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Not a crib, more an entire Bethlehem………

Bethlehem scene

I need to make these observations before Christmas is upon us. I have just come back from a week cycling the volcanic contours of Tenerife and, one day, as I was wending my way through a series of villages perched on the slopes of the volcano, I chanced upon a remarkable scene. Here in the UK, representations of the infant birth are encapsulated by a crib scene, large or small, the focus of which is the birth of the child Jesus. In Spain, they are much more elaborate affairs. Many families and community associations spend months building a whole Bethlehem scene, that can take up a whole room of the house or, as in this case, the whole parking area at the front of the house.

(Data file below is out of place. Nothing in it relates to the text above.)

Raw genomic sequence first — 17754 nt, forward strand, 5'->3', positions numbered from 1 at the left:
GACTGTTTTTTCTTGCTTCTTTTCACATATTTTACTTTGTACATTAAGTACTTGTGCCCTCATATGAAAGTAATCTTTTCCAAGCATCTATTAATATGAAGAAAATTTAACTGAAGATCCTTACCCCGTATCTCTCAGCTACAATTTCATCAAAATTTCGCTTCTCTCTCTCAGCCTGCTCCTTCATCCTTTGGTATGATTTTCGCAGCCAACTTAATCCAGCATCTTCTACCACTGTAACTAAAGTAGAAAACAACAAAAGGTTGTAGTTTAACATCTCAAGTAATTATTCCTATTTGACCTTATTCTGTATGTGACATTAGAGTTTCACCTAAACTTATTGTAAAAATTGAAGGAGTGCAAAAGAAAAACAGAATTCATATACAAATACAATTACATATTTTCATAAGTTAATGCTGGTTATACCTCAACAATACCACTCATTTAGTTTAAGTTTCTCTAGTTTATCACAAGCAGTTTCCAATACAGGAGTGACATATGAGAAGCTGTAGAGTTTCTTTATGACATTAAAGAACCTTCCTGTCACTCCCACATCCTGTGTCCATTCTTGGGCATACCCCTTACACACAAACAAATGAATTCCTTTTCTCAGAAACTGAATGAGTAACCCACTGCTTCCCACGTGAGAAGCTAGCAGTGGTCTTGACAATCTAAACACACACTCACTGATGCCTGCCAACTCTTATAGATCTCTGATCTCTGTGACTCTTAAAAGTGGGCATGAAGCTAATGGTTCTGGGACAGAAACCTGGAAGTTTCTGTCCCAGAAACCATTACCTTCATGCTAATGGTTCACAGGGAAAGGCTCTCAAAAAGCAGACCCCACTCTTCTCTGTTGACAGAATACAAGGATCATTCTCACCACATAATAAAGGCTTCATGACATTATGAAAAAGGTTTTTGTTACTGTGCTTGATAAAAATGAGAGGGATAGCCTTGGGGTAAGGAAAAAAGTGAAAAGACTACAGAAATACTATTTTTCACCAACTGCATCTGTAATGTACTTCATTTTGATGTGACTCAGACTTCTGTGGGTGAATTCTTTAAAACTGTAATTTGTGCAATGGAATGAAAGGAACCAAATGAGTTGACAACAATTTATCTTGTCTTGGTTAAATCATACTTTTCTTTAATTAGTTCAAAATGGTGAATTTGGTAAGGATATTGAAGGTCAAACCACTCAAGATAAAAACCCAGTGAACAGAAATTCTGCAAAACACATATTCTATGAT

Here, they have used a lot of re-cycled material. Car tyres, painted green, represent the Christmas tree. Plastic containers have been used for houses and buildings. If you study the detail, you will find carpenters and blacksmiths in their workshops, farmers ploughing their fields, millers carrying sacks of grain, women about their domestic chores, children playing in a field. And if you look harder still, you will eventually find the stable with the new-born child and his parents, Mary and Joseph, and somewhere in the distance the Three Kings will be spied making their way to the Bethlehem, following the star. The whole effect of this representational art-form is to remind us that Jesus was born into an environment that was filled with the normal workings of a busy community, and none of this came to a standstill simply because a child was born. It all seems to further reinforce the humanity of the Christ child.

Ah, there's the crib scene!

....and the three kings en route